B.Y.O.V. - Bring Your Own Vegetables

B.Y.O.V...That’s right! Bring your own veggies. Where, exactly? Bring your own veggies to the table. I’m talking about creating your very own labour of love and bringing the “fruits” of your labour to the table - your very own home-grown veggies.


The snow is finally (and I mean FINALLY!) melting and the weather seems like it’s going to cooperate. It’s time to start thinking about getting those vegetable seeds in the ground. I have a passion for vegetable gardening. If I could have my way I would do it year round. This year it feels like I’m so far behind because in previous years my garden was already tilled and early seeds already planted. If growing your own vegetables seems like a daunting task, I’m here to encourage you to give it a try with a few tips on how to get started.


Start Small

For your first year growing your own vegetables it’s best to start small. You may have grand ideas, but if you start small you can always add on each year. If you start your garden too big, it can become overwhelming very quickly. Vegetable gardens take a lot of work! Once you’ve seeded and planted, you need to water and weed when necessary. You also have to keep an eye out for garden pests and come harvest time, there’s the actual harvesting and then prepping the produce for either freezing or canning (or eating). If you start your garden small, you’ll be able to tell if vegetable gardening is something you enjoy and the responsibility involved will be easy to manage. My first garden was much smaller than my current garden, but I don’t make it bigger every year (although we did add an entirely separate garden to use as pumpkin patch).


Utilize the Space You Have

Many people don’t grow their own veggies because they think they don’t have enough space. I love having a big garden, but because I live in the country we have the space for one (and a separate pumpkin patch too). If you live in the city, you can create space for growing vegetables too, you just have to be more creative. Container gardening is the perfect option for those with limited space. Instead of making a flower planter, you could make a planter full of salad greens, like leaf lettuce, romaine and arugula. Pole beans and cucumber climb, so you could use a trellis or netting up against a fence using next to no garden space. Tomatoes and peppers can be planted in pots. I have also seen people cut several holes into a bag of soil and plant potted vegetables into the bagged soil. Another option is a community garden. Ask around to find out if there are any community gardens in your area where you can rent a plot to grow your own vegetables.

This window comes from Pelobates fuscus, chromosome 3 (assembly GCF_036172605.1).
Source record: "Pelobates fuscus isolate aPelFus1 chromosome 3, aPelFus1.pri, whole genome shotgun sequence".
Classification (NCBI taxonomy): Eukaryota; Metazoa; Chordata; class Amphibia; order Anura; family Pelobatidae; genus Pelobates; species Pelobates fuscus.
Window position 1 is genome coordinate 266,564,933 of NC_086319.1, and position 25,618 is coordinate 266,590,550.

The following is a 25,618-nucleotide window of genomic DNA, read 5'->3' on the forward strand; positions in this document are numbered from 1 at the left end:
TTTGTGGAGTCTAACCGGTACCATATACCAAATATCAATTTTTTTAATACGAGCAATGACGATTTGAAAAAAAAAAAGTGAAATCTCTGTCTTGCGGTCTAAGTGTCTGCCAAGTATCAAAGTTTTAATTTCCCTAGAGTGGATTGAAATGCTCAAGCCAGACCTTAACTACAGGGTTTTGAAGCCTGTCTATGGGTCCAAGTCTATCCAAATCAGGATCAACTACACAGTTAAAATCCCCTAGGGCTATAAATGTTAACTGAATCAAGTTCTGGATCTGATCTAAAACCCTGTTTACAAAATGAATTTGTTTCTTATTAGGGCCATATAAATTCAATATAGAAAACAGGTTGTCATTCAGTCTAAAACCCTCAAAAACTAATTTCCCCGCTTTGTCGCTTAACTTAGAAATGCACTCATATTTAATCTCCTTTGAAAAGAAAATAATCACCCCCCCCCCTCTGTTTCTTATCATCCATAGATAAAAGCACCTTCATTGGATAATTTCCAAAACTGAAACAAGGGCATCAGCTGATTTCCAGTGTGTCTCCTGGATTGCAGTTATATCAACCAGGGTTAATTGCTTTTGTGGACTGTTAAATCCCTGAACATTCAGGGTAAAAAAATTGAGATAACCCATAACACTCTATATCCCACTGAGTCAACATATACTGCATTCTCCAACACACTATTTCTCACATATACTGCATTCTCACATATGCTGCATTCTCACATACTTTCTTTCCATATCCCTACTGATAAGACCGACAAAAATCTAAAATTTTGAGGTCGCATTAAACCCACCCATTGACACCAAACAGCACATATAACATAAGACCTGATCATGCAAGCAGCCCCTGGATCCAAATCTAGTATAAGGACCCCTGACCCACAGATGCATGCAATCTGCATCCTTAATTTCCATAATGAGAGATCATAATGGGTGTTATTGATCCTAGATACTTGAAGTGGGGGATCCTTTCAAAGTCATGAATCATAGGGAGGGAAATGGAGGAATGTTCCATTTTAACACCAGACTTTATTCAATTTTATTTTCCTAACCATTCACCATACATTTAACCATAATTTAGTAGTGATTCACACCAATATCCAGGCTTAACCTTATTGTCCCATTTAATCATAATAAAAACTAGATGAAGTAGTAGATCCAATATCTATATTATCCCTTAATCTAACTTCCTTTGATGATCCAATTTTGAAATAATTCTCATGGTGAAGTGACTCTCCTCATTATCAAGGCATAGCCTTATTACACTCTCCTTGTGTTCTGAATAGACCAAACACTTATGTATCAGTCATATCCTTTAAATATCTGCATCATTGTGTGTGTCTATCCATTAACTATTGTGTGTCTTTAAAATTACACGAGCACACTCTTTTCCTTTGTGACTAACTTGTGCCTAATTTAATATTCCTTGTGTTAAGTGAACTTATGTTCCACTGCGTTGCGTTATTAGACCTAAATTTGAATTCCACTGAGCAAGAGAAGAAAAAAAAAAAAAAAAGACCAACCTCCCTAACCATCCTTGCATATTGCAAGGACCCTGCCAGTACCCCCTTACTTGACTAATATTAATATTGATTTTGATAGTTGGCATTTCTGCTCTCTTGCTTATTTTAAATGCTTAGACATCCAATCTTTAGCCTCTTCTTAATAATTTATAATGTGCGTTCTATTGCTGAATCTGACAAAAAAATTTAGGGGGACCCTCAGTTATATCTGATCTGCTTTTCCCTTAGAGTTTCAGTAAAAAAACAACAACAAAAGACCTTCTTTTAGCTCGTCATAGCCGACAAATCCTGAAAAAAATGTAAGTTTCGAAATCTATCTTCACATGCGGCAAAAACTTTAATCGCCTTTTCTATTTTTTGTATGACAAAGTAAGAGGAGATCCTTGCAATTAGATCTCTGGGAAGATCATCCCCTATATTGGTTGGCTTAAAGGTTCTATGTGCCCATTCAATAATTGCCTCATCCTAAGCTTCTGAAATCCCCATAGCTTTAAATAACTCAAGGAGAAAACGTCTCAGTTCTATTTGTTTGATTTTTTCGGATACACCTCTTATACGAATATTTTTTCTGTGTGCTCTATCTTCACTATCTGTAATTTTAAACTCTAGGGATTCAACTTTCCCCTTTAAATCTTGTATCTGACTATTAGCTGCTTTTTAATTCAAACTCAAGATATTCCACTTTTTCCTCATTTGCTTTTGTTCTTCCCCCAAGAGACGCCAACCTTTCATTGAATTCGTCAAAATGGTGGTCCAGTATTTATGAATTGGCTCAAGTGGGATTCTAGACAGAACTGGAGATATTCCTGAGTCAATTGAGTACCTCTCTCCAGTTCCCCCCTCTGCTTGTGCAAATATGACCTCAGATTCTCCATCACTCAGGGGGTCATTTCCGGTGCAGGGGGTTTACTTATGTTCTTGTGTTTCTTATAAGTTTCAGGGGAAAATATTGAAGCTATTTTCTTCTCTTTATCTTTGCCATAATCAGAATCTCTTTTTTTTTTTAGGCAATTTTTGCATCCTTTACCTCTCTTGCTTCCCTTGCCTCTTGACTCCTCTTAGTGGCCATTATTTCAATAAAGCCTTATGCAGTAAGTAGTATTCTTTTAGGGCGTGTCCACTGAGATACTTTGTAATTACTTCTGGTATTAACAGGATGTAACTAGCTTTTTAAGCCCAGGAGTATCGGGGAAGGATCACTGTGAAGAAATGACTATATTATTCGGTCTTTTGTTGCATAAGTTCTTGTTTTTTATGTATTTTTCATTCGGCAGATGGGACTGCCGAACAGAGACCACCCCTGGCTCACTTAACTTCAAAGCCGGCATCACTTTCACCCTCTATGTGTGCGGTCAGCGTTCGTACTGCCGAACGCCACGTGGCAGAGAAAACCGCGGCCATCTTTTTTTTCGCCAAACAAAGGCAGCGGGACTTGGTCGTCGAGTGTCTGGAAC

Choose the Right Seed

Some vegetable are easy to grow from seeds, while others are best to start with plants purchased from the greenhouse. For your first year, your best bet is to buy plants. That way you know you have strong, hardy plants and you don’t have to wait around to see if your seeds will germinate and then survive the sometimes uncooperative weather. Some of the easiest vegetables to grow are lettuce, carrots, onions, tomato, cucumber and beans. Lettuce, carrots and onions do not need a lot of space to grow. Tomato plants can grow large, but can be planted in a container and cucumber vines can easily be trained to grow up a trellis or fence. There also aren’t many insects that make growing these vegetables difficult so they would be a perfect choice for your first vegetable garden.


Easy Watering Tips

We all look forward to the hot, dry weather of summer, but when you have a garden that depends on rain, a rainy day here and there is a blessing. It keeps you from having to water the garden yourself - a definite time-saver. I have several strategies I use to make watering easy. First I like to use a catch basin, like a rain barrel under my downspouts to collect water. I prefer this method of watering after first planting because it allows you to hand water just the areas that need watering. Vegetable gardens are not planted all at once. Some veggies, like lettuce, carrots and onions can be planted early because they can withstand a frost. Other veggies have to wait until after the danger of frost has passed to be planted. So if your garden is only half planted you don’t want to water the whole thing otherwise you’re just watering potential weeds. Once the garden is fully planted and the plants are more established you can use either a sprinkler or soaker hose. I prefer using a soaker hose as there is less evaporation and it allows you to water just the roots of your rows of vegetables rather than the entire garden which also cuts down on weeds. I also use two litre pop bottles with the bottoms cut off to water my tomatoes. If you “plant” the bottles beside your tomato plant you can give the plant two litres of water at time watering only the roots.


Nothing beats walking out to the garden and harvesting your very own fresh produce. Nothing beats the taste of fresh produce right out of the garden either. You know exactly how it’s been grown and that it’s free of chemicals. Whether this is your first year or you’re an avid vegetable gardener like myself, the effort it takes to make your garden grow is always worth it!

April 28, 2018 by An eVitality Staffer

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